First off, there is no such position as “water/well administrator”. Water wells (no backslash) are part of the land use section of EH, and no one has the authority or ability to deny water well applications because it’s a “Drought year”, especially if there is no directive from on high. And… how is county council going to deny the already approved permits from last year, if well drillers have 1 year to use their permit? They can deny, new permits being issued… maybe… if the BOS declares it so. Otherwise, drilling wells will continue as normal.

  6. Rye N Flint April 28, 2021

    RE: Water truckers

    “Despite numerous complaints about use of trucked water and the impact to public and private roads and bridges, Haschak strongly advocated for a two year continuance for trucked water for current applicants who can’t succeed in Phase 1. When questioned he stated that use of trucked water was legal, that the growers were buying it from the Laytonville Water District and it was a source of income to the District. I guess that trumps the damage to roads and bridges.”

    Sad sad sad. All I can say is that this makes me very sad.

    • Bruce McEwen April 28, 2021

      “The damage to roads and brides…”

      Water trucks are no more than a farm truck mounted w/ a tank, rather than a flatbed stock pen, or load of hay, which have been plying the roads and bridges since they were built — in, fact, local roads and bridges were built for those vehicles, in most part, and this thrice sad lament seems a bit shallow, to me.

      I’ve worked on grows and water trucks were often essential. A trimmer from Long Beach (I won’t divulge the disgraced dog’s name), a city-slicker used to frequent showers and (let us be candid), somewhat indulgent showers, once ran our tanks (carefully collected during the rainy season) empty and we had to call a water truck to rescue the grow. The grower had the expense of the water delivery stopped from the trimmer’s pay, which was only right, but those trucks come only when the ground is dry and hard and do little or no damage to roads (let alone bridges) and, if used minimally, hardly ever hurt even the wild oats that cover the hillsides.

      • Kirk Vodopals April 28, 2021

        water weighs much more than hay, per load. Sixty two pounds per cubic foot, roughly.

        • Bruce McEwen April 28, 2021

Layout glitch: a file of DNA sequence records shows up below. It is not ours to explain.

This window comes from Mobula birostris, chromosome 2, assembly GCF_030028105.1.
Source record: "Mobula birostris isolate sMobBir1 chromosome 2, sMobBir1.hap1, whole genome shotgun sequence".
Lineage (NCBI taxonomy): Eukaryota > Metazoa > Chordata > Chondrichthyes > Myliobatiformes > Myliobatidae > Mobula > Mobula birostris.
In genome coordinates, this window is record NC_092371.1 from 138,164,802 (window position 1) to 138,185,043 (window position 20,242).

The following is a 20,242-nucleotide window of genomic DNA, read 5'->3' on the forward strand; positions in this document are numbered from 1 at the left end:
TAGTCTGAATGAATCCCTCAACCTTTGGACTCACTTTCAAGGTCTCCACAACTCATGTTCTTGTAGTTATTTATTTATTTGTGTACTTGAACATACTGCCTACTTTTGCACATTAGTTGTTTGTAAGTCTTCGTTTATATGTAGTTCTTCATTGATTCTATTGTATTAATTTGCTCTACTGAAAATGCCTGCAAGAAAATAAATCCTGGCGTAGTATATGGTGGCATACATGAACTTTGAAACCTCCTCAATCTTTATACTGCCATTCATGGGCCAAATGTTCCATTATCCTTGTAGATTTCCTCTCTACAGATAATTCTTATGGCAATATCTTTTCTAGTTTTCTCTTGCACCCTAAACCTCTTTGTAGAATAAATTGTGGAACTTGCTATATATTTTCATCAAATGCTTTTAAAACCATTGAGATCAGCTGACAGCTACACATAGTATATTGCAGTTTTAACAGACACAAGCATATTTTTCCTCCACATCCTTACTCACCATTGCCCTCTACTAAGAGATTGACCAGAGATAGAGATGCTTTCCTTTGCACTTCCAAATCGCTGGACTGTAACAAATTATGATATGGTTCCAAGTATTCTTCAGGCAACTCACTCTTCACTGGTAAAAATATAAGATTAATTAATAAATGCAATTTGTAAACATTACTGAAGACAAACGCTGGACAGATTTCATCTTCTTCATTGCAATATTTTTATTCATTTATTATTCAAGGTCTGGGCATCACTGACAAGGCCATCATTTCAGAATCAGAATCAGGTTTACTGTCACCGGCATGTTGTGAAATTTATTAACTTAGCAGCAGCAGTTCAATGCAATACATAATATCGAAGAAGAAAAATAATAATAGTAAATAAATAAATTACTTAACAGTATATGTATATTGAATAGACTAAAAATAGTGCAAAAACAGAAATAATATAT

Hay, not to say weed, no longer passes over the bridges, but the water tuck scarcely outweighs a load of beef on the hoof for the Boonville Fair, much less a horse trailer full of horses for the rodeo.
          But, seriously, my good man, are you that frightened of the bridge over Anderson Creek collapsing under a water truck — nor yet the one on Hippy Lane (in Boontling) where the Slottes keep their water truck?

          I wonder if you may be brewing up a feud… eh?

          • Kirk Vodopals April 28, 2021

            horses to the rodeo, beef to the slaughterhouses… ha! inconsequential loads when compared with the sheer number of water truck loads annually in this County. Frightened of collapsing bridges? Nope, just tired of the veil of tree-hugging covering the ugly corpse of profit and greed, at the expense of fish and other critters.

            I’m always brewing up a feud. Isn’t that what this space is for? Here’s a feud for you: I think the Supes are doing their best to play Janus: bring in the the big grows on parcels that can actually pay permits, manage the enviro regs, have enough water and actually operate on agricultural land (maybe even flat!) AND fill up the County coffers. Then, from the other side of the faces, tell all the “little guys” just keep doing what you’re doing.. ain’t nobody gonna bust ya. Ride the ride all the way down till the prices drop out. Good luck homies!

    • Kirk Vodopals April 28, 2021

      Nobody regulates water trucks, not even in the timber industry. There is apparently one legal water truck operator on the Mendo coast who gets their water from the surplus flushing of the Fort Bragg municipal system. The rest get from wherever they can: their own wells mostly, I presume, but who knows. It’s all business that the gubmint shouldn’t stick their nose into, cuz it keeps the cash flowing in this county. No one would want to infringe on that.

      • Rye N Flint April 28, 2021

        Jim Shields talks a lot about the seriousness of the drought on Laytonville water supplies, but he is still taking that $$$$$ to fill up those water trucks.

        I agree with Kirk, that water trucks weigh a lot more than you think. They definitely do as much road damage as logging trucks on Orr springs road, if not more.

        • Bruce McEwen April 28, 2021

          Well, what about the Firefighters? Will you deny them water trucks? And a bridge fit to convey a water truck for the Forest Circus should be able to handle commercial trucks, don’t you think?

          • Rye N Flint April 28, 2021

            How many times a week, all summer long, are you expecting a firetruck to be driving over the same bridge?

          • Kirk Vodopals April 28, 2021

            don’t throw the baby out with the water truck

    • Bob A. April 28, 2021

      The worst case of road damage I’ve seen lately is the destruction wrought by Cal Trans contractors hauling rock over highway 253. The scars remain visible on many of the turns where overweight loads deformed the newly paved surfaces, plus a huge gouge in the road surface near mile marker 11 where one of their trucks tipped over on a tight turn.

      Just sayin’.

      • Bruce McEwen April 28, 2021

        As usual, your input is calm and reflective, whereas some of your neighbors may be more responsive to their own immediate concerns — and you, my good man, I would trust to speak to this issue with more insight than I — so I shall defer to your wise counsel, and try to be quiet on the subject, from here on out.